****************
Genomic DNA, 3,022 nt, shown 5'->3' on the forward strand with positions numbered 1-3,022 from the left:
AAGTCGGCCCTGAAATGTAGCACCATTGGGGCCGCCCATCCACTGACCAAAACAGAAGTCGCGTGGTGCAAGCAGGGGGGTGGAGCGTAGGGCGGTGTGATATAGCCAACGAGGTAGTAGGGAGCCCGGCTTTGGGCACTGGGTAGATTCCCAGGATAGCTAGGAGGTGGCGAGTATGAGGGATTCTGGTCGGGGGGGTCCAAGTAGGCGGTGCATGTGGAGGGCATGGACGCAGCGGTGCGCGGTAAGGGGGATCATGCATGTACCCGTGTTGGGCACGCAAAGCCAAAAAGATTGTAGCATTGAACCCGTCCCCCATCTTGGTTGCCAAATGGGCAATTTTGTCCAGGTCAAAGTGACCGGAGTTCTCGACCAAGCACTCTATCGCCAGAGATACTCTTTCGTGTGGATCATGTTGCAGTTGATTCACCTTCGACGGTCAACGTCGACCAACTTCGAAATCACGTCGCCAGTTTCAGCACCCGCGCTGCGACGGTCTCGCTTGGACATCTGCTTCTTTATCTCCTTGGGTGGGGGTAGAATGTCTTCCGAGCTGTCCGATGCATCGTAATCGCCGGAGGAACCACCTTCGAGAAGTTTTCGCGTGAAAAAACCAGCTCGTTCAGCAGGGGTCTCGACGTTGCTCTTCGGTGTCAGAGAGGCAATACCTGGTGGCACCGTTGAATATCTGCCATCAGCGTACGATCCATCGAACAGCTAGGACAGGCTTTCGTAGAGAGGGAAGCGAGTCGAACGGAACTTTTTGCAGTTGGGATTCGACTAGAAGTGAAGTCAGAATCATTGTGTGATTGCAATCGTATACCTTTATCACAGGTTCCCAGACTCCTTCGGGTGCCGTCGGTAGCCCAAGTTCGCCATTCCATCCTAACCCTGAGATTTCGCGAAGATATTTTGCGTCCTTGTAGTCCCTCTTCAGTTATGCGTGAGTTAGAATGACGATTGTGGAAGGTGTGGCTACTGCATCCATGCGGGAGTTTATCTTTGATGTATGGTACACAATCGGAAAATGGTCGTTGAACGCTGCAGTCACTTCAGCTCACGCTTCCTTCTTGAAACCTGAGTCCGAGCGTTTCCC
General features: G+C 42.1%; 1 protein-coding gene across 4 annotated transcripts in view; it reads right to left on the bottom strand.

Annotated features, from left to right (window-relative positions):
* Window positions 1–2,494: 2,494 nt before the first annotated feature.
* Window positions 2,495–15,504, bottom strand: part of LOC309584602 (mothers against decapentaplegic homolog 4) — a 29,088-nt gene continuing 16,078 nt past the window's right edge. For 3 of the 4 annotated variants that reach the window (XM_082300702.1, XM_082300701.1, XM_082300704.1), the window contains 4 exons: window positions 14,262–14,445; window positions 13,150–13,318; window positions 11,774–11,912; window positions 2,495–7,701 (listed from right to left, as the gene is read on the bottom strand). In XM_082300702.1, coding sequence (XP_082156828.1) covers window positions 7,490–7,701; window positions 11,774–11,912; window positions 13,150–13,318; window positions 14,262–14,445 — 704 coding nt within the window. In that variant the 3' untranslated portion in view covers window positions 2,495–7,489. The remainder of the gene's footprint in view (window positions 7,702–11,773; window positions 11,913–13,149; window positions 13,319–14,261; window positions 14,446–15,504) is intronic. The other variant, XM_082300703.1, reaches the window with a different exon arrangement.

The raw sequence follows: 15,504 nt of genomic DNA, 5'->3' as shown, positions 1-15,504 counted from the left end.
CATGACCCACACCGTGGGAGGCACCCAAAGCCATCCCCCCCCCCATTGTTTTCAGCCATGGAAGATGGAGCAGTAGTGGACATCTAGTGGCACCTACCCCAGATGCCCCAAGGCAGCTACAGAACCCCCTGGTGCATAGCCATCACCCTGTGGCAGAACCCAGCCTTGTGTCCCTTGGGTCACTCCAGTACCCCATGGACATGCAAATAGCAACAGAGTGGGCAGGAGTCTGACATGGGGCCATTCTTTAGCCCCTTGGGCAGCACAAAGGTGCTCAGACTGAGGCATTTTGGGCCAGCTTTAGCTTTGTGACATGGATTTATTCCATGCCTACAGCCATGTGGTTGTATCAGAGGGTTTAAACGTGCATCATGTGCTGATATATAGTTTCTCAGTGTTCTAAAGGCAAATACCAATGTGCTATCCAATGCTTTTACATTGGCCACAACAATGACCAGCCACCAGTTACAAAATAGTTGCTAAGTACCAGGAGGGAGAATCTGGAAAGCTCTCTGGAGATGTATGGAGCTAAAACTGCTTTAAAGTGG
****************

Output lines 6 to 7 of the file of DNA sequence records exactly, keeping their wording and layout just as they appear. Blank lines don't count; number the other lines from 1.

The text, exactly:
* Window positions 2,495–15,504, bottom strand: part of LOC309584602 (mothers against decapentaplegic homolog 4) — a 29,088-nt gene continuing 16,078 nt past the window's right edge. For 3 of the 4 annotated variants that reach the window (XM_082300702.1, XM_082300701.1, XM_082300704.1), the window contains 4 exons: window positions 14,262–14,445; window positions 13,150–13,318; window positions 11,774–11,912; window positions 2,495–7,701 (listed from right to left, as the gene is read on the bottom strand). In XM_082300702.1, coding sequence (XP_082156828.1) covers window positions 7,490–7,701; window positions 11,774–11,912; window positions 13,150–13,318; window positions 14,262–14,445 — 704 coding nt within the window. In that variant the 3' untranslated portion in view covers window positions 2,495–7,489. The remainder of the gene's footprint in view (window positions 7,702–11,773; window positions 11,913–13,149; window positions 13,319–14,261; window positions 14,446–15,504) is intronic. The other variant, XM_082300703.1, reaches the window with a different exon arrangement.

The raw sequence follows: 15,504 nt of genomic DNA, 5'->3' as shown, positions 1-15,504 counted from the left end.